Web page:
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A cultural–historical study of Hong Kong–Australian children’s learning and development within everyday family practices

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thesis
posted on 28.02.2017, 05:07 by Wong, Pui Ling
The children of the Hong Kong immigrant community in Australia achieve highly in terms of academic results and become highly skilled professionals in comparison with other immigrant groups and the local population. Despite these outstanding achievements, little research has investigated the processes of development of children in this group. While much of the literature on Chinese heritage students suggests that the parental support for and emphasis on learning has helped secure their success, little is known from the children’s perspectives about how they acquire the competencies and develop a learning motive for academic success. Stereotypes pervade the debate about the possible effects of high parental demands, yet little is known about the real underlying relationship between these children’s achievement and their environmental affordances. This study investigates the ways parental demands and family practices provide conditions and possibilities for children’s learning and development, how children perceive and make sense of these and how they contribute to their own learning and development. Conducted in Melbourne, Australia, the study adopted an in-depth qualitative case study approach following the cultural–historical paradigm and employing dialectical-interactive methodology. Six parents and seven children participated from three Hong Kong–Australian families. The parents had been raised and had their schooling in Hong Kong and had migrated to Australia between 2 and 15 years prior to the study. The children ranged between 0 and 11 years of age; among them one child was born in Hong Kong and the other six children were born in Melbourne, Australia. One family was sending their children to a government school, one to an independent Christian school and one to a prestigious private school. Data were collected for 12 months through video observations of children’s participation in their everyday activities at home and in their communities, interviews with parents and children, field notes, and photographs, video clips and relevant documents provided by participants. Analysis of data was carried out at the common sense, situated practice and thematic levels, yielding rich and comprehensive understandings of the processes and mechanisms of these Hong Kong–Australian children’s learning and development within their everyday family practices. This thesis is structured in the format of a thesis by publication. The important findings are presented with the associated publications (2 to 7). Overall, the study shows that positive mutual responsiveness is central to the Hong Kong–Australian children’s effective learning and development within their family’s valued practices. The importance of mutual responsiveness is evident in the relationship between the cultural, societal, historical conditions and the parents’ life experiences and interpretations (Publication 2), between the families and their children’s schools (Publication 3), between parental demands and practices and the child’s motives and competences (Publication 4), between parental encouragement and the child’s perceptions and personal sense (Publication 5), between cultural and temporal influences and the leading activity for the children’s development (Publication 6) and within and among the individual, the environment and the conditions (Publication 7). In sum, the study shows how children of Hong Kong Chinese heritage learn and develop in everyday family practices through the complex dialectical process of interaction of parental demands and values, cultural values, and children’s desires. They gradually appropriate orientations to learning as they negotiate the parental demands with parental encouragement. This sits in contrast to the picture painted by much of the literature which characterises the learning environment and process of Chinese heritage children as replete with imposition, rigid discipline and uni-directional demands. The study and its publications have not only contributed understandings of the processes of learning and development of the participant children, but also understandings of socio-cultural theory and research approaches. Vygotsky’s ‘abstract’ concept of child development is applied to real life contemporary issues, helping to more fully explicate mechanisms and processes in child development, and to reveal ones not expressed in Vygotsky’s work, of which encouragement is a prominent example. The model presented in the final publication is a development of earlier models and research in the literature. Methodologically, the power of cultural–historical dialectical–interactive methodology using multiple methods has been confirmed in its ability to reveal the details of the processes, mechanisms and interactions between people, institutions and even cultural traditions from various perspectives – including the child’s – in a child’s learning and development. The model developed from this study can serve as a framework for parents, educators, researchers and policy makers to use in shaping effective pedagogies, tools and policies to facilitate children’s optimal development.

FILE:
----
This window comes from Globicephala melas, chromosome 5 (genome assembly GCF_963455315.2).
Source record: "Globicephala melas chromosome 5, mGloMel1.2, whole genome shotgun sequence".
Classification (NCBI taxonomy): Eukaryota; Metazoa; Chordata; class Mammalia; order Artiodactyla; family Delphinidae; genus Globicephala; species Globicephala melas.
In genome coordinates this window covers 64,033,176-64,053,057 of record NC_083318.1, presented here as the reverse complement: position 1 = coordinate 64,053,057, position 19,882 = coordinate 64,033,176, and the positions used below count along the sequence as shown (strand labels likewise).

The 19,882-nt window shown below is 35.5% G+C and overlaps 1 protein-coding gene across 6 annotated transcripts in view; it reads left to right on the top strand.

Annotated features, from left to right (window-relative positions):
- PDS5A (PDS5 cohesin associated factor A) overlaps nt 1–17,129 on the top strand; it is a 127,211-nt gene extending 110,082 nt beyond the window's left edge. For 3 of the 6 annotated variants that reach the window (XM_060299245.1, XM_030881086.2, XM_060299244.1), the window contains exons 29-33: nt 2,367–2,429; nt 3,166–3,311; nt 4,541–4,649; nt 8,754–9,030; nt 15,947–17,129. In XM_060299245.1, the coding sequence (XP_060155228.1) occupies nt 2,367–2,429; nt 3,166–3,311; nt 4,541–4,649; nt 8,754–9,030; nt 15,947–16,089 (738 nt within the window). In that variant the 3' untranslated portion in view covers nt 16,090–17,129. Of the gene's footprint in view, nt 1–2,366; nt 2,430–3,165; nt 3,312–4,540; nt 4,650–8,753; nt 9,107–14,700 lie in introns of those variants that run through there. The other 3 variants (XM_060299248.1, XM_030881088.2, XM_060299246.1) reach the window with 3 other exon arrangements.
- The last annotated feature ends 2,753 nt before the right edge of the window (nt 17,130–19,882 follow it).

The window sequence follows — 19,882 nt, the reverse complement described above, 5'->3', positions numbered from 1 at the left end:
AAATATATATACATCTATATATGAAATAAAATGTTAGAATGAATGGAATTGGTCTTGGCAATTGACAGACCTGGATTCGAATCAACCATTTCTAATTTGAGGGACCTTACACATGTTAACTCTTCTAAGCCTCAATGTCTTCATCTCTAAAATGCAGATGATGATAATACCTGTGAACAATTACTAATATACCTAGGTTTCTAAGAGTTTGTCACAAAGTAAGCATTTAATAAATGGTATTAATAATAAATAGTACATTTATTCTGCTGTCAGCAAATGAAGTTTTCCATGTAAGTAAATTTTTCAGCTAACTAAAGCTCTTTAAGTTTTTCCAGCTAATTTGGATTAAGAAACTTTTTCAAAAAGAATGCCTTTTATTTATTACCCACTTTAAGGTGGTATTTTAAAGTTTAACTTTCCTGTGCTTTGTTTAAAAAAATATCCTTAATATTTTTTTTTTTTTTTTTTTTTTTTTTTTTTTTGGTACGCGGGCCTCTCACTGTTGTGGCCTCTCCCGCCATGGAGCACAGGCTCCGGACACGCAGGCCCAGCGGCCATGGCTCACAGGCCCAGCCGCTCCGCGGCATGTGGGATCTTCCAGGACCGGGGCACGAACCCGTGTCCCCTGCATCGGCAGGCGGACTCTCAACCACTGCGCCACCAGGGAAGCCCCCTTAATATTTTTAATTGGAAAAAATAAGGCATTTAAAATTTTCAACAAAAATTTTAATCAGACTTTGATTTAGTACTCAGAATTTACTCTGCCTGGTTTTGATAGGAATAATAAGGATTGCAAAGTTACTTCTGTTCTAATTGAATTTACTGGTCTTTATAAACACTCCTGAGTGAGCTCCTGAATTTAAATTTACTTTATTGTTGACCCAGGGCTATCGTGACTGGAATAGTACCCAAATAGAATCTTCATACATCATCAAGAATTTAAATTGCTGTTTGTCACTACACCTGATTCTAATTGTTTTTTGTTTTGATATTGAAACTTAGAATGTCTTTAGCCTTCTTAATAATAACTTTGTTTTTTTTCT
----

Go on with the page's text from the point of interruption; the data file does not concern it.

History

Campus location

Australia

Principal supervisor

Marilyn Fleer

Year of Award

2013

Department, School or Centre

Education

Course

Doctor of Philosophy

Degree Type

DOCTORATE

Faculty

Faculty of Education